Most of us recognise people we’ve seen before. We recognise our friends, our family, our enemies, famous faces like politicians and musicians, we recognise the different characters in TV shows and films. Yes, we all have those days when we’re useless at recognising people, and some of us (like Tallulah from Bugsy Malone) are fine with faces, it’s just names we have a problem with. But how confusing would like be if every face we saw was a new face to us: if people we’d met before, or known for years, had an unrecognisable face?
This isn’t science fiction: this is prosopagnosia, or “face blindness”. Prosopagnosia is not new: it’s been researched for many years (some reports go back as far as the 19th century, with case studies from Hughlings Jackson and Charcot), but there has been a surge in studies in recent years.
Usually, prosopagnosia has been observed in people who have had some form of acute brain damage (from localised head injuries such as a bullet wound, or from a virus such as encephalitis), which results in this loss of face recognition. However, a developmental version of the condition has recently been discovered: people who are born without an ability to recognise faces. A recent article that was brought to my attention relates what appears to be this latter form of prosopagnosia.
Prosopagnosia even got a bit of prime-time publicity on BBC’s The One Show when my supervisor (Dr Jansari) talked about David, with whom he works, who suffers from profound face blindness. He simply does not recognise faces at all, no matter how many times he’s seen it before. He has no problems recognising other things, and frequently uses these other cues to recognise people: he can recognise people by their hairstyle, clothes or (once they start talking) their voice. This suggests something that many cognitive psychologists have suspected for a long time: faces are special.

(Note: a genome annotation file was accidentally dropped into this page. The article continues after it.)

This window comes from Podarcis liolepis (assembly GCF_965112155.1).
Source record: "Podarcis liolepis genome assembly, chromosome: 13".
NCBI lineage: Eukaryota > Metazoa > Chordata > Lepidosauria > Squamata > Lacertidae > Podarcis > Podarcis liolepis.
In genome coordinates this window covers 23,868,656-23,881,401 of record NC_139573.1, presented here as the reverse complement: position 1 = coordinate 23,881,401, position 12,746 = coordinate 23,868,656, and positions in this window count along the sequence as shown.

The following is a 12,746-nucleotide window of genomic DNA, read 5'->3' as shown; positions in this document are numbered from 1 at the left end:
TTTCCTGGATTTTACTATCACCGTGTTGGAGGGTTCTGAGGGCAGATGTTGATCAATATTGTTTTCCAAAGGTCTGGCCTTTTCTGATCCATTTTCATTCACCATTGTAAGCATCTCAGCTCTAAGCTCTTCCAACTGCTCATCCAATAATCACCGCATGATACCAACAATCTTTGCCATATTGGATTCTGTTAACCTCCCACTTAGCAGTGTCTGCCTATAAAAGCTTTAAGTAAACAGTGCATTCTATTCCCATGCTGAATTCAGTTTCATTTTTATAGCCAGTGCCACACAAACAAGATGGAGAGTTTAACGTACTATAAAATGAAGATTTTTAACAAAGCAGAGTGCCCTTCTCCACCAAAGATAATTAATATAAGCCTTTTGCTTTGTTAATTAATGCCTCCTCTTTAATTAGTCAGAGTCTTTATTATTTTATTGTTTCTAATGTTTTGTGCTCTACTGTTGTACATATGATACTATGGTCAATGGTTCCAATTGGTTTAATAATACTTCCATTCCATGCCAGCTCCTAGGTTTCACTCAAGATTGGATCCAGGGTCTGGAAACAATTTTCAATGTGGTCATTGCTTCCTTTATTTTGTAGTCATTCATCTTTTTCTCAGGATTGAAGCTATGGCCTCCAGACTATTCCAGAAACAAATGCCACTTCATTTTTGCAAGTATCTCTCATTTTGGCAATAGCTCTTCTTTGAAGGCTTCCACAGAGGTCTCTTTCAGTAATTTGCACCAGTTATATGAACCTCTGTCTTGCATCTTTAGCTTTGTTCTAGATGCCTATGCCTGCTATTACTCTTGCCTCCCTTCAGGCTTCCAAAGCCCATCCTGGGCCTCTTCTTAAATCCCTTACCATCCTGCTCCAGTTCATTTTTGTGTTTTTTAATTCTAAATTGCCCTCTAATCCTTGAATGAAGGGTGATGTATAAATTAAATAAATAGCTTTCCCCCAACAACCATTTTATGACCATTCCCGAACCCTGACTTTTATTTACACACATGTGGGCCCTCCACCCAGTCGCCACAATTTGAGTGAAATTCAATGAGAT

So where do I fit in to all of this? Well, it’s the subject of my dissertation. I know, I know, I previously talked at length about synaesthesia, and that is still a huge interest for me (in fact, I’ve been recruiting synaesthetes for the UEL research team, and I will hopefully be involved in the research process as an extra curricular activity). However, having discussed it with Dr Jansari, we decided the face recognition study would have a greater value for me as an aspiring clinician.
And here we are. On Monday, I met the lady (SE) with whom I shall be working over the next year. It was a purely a meet-and-greet, a discussion over a cup of tea. I’m glad that I’m working with her, as she is lovely, and very enthusiastic about the study. SE is particularly interesting, because she can recognise faces that she has known for a long time (at least 6 months), but won’t recognise people out of context (i.e. if she saw a work colleague in town, she wouldn’t recognise them). However, she did recognise someone as “Mr Angry” – she had never met this man, but had seen his photo in an article about him in a newspaper. So what is it that makes her recognise some faces and not others? Well, hopefully my study can cast some light on the subject. We’ll have to wait and see.